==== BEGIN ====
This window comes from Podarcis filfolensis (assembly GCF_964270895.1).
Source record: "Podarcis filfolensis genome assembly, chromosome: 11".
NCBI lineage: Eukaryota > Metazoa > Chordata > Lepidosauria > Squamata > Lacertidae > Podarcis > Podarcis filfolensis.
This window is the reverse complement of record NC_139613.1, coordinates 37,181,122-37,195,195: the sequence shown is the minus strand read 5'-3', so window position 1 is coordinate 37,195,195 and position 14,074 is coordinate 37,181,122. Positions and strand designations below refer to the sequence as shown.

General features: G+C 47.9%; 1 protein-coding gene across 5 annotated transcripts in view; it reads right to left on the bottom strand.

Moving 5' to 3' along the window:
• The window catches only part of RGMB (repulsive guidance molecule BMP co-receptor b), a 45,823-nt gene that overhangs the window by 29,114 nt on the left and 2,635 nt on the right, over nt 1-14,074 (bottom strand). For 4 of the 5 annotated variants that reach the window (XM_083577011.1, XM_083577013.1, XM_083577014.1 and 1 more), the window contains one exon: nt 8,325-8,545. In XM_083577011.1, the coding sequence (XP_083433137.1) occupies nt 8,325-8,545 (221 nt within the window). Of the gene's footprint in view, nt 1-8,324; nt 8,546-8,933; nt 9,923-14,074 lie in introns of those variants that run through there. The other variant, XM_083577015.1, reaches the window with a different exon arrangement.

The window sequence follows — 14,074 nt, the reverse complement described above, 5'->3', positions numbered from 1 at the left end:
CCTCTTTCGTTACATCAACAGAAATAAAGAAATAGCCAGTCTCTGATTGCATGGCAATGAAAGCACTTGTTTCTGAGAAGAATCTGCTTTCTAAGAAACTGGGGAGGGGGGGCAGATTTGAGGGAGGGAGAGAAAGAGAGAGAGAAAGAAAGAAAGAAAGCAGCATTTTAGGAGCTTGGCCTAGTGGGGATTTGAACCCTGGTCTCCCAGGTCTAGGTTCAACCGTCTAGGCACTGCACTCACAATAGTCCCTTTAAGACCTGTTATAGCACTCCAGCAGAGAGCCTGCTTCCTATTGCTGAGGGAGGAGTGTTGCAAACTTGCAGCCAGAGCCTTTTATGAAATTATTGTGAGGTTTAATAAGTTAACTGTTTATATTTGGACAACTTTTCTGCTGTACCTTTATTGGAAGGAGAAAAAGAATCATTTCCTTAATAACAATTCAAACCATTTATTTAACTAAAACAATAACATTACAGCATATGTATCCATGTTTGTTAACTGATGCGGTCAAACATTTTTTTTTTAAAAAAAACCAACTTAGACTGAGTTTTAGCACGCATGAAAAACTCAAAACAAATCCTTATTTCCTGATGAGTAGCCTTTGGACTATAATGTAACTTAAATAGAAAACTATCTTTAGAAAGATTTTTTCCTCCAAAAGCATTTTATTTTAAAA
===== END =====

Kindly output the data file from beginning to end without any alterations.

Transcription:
This window comes from Podarcis filfolensis (assembly GCF_964270895.1).
Source record: "Podarcis filfolensis genome assembly, chromosome: 11".
NCBI lineage: Eukaryota > Metazoa > Chordata > Lepidosauria > Squamata > Lacertidae > Podarcis > Podarcis filfolensis.
This window is the reverse complement of record NC_139613.1, coordinates 37,181,122-37,195,195: the sequence shown is the minus strand read 5'-3', so window position 1 is coordinate 37,195,195 and position 14,074 is coordinate 37,181,122. Positions and strand designations below refer to the sequence as shown.

General features: G+C 47.9%; 1 protein-coding gene across 5 annotated transcripts in view; it reads right to left on the bottom strand.

Moving 5' to 3' along the window:
• The window catches only part of RGMB (repulsive guidance molecule BMP co-receptor b), a 45,823-nt gene that overhangs the window by 29,114 nt on the left and 2,635 nt on the right, over nt 1-14,074 (bottom strand). For 4 of the 5 annotated variants that reach the window (XM_083577011.1, XM_083577013.1, XM_083577014.1 and 1 more), the window contains one exon: nt 8,325-8,545. In XM_083577011.1, the coding sequence (XP_083433137.1) occupies nt 8,325-8,545 (221 nt within the window). Of the gene's footprint in view, nt 1-8,324; nt 8,546-8,933; nt 9,923-14,074 lie in introns of those variants that run through there. The other variant, XM_083577015.1, reaches the window with a different exon arrangement.

The window sequence follows — 14,074 nt, the reverse complement described above, 5'->3', positions numbered from 1 at the left end:
CCTCTTTCGTTACATCAACAGAAATAAAGAAATAGCCAGTCTCTGATTGCATGGCAATGAAAGCACTTGTTTCTGAGAAGAATCTGCTTTCTAAGAAACTGGGGAGGGGGGGCAGATTTGAGGGAGGGAGAGAAAGAGAGAGAGAAAGAAAGAAAGAAAGCAGCATTTTAGGAGCTTGGCCTAGTGGGGATTTGAACCCTGGTCTCCCAGGTCTAGGTTCAACCGTCTAGGCACTGCACTCACAATAGTCCCTTTAAGACCTGTTATAGCACTCCAGCAGAGAGCCTGCTTCCTATTGCTGAGGGAGGAGTGTTGCAAACTTGCAGCCAGAGCCTTTTATGAAATTATTGTGAGGTTTAATAAGTTAACTGTTTATATTTGGACAACTTTTCTGCTGTACCTTTATTGGAAGGAGAAAAAGAATCATTTCCTTAATAACAATTCAAACCATTTATTTAACTAAAACAATAACATTACAGCATATGTATCCATGTTTGTTAACTGATGCGGTCAAACATTTTTTTTTTAAAAAAAACCAACTTAGACTGAGTTTTAGCACGCATGAAAAACTCAAAACAAATCCTTATTTCCTGATGAGTAGCCTTTGGACTATAATGTAACTTAAATAGAAAACTATCTTTAGAAAGATTTTTTCCTCCAAAAGCATTTTATTTTAAAA